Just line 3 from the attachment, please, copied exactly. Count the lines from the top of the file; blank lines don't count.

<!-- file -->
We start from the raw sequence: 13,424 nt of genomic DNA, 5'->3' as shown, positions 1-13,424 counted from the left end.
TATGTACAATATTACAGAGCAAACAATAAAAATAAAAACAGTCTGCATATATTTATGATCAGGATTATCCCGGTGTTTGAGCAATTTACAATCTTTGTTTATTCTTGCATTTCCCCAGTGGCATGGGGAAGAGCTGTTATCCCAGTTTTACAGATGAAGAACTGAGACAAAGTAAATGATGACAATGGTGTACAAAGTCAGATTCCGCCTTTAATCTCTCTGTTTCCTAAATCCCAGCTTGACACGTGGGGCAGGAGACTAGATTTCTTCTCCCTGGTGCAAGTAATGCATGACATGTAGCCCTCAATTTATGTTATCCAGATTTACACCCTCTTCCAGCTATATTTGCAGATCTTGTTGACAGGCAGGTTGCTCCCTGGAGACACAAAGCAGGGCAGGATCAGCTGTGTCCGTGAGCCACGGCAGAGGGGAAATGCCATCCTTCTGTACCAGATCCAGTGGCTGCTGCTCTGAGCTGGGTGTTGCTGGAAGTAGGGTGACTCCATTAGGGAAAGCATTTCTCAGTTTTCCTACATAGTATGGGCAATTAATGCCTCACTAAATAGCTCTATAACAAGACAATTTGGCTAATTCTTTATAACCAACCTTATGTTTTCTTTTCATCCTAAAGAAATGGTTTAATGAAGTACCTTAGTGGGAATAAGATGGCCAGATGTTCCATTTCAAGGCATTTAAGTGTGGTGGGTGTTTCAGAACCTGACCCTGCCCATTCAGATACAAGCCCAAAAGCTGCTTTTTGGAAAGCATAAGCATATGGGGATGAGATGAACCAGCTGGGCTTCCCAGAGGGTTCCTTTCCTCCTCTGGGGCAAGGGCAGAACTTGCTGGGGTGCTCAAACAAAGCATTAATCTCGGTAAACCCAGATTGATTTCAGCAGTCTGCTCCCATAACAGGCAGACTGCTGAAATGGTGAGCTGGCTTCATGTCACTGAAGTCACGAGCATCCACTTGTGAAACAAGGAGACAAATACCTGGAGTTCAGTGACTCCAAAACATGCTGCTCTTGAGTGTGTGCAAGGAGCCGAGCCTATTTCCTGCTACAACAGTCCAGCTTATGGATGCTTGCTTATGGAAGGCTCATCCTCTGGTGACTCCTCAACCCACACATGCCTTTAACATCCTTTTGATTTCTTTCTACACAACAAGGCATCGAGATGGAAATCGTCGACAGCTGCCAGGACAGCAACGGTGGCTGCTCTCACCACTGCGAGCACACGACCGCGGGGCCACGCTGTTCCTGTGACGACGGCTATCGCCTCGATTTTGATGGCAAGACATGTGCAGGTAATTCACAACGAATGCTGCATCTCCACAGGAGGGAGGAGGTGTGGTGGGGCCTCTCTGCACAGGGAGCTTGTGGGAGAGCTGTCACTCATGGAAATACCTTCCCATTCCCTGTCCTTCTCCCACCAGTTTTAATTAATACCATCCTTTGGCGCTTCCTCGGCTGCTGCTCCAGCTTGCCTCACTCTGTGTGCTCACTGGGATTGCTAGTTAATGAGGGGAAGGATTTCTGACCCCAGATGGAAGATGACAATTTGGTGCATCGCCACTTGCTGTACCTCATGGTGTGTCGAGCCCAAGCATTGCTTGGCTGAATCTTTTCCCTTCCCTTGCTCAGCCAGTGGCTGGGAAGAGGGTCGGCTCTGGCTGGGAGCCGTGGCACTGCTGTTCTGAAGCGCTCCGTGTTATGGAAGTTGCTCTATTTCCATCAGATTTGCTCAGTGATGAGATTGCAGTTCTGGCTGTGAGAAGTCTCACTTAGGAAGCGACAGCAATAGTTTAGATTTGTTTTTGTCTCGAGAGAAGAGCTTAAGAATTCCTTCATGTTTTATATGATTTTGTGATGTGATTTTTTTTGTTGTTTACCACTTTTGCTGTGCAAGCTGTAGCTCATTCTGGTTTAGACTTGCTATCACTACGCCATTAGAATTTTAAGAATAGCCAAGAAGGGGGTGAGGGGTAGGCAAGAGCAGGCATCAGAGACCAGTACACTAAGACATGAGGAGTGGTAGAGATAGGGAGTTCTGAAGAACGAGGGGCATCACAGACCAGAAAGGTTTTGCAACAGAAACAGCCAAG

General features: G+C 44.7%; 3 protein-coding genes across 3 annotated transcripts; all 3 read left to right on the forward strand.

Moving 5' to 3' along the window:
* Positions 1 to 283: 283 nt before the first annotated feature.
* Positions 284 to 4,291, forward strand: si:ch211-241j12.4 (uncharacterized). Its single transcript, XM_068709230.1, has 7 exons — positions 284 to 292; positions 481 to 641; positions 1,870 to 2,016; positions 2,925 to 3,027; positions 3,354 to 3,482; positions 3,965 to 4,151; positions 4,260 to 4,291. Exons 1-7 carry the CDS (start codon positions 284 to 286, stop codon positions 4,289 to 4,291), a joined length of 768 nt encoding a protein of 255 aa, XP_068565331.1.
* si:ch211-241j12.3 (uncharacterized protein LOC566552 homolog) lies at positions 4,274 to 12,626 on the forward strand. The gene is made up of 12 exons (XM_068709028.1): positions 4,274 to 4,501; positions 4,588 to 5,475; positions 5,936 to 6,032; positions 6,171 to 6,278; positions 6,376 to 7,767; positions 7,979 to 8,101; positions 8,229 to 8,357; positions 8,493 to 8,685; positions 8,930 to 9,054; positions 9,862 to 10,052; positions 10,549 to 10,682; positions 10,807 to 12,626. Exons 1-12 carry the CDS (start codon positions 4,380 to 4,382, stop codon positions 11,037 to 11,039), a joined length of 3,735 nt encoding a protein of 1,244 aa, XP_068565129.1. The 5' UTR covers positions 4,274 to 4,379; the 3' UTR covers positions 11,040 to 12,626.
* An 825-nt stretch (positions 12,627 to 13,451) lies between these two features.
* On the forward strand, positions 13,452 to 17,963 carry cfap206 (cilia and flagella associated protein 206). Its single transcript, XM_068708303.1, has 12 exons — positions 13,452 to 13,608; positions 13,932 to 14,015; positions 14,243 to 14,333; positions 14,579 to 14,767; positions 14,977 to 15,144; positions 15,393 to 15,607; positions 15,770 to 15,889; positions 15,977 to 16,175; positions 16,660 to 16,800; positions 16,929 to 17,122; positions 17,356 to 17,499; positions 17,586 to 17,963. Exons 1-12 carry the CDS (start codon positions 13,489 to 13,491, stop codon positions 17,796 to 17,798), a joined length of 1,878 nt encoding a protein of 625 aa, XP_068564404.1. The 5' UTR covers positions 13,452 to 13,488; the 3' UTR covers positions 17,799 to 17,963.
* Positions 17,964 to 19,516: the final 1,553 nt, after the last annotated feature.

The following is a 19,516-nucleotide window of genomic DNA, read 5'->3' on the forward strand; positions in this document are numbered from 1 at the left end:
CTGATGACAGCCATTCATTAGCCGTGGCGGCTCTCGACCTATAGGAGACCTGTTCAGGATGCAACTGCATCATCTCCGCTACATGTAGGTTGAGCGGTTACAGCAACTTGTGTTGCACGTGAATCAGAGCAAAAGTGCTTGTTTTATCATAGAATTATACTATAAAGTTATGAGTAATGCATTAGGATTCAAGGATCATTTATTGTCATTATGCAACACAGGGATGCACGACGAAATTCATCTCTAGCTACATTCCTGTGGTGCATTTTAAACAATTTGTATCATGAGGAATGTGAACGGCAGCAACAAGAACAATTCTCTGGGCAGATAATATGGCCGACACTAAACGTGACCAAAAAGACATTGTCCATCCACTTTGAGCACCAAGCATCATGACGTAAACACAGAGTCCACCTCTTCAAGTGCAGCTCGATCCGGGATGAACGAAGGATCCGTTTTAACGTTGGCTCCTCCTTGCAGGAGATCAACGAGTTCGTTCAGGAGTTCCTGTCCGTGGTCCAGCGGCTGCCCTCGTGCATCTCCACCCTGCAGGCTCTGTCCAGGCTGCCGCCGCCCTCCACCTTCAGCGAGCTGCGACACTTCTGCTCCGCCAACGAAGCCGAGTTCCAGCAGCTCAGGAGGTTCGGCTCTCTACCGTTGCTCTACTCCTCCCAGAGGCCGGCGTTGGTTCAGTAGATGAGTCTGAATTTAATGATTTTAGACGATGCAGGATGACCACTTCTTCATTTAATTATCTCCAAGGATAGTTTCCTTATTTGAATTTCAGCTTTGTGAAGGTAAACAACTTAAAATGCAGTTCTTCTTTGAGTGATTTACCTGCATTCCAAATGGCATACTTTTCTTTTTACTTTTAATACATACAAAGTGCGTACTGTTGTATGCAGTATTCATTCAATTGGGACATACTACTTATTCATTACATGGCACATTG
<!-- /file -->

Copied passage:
General features: G+C 44.7%; 3 protein-coding genes across 3 annotated transcripts; all 3 read left to right on the forward strand.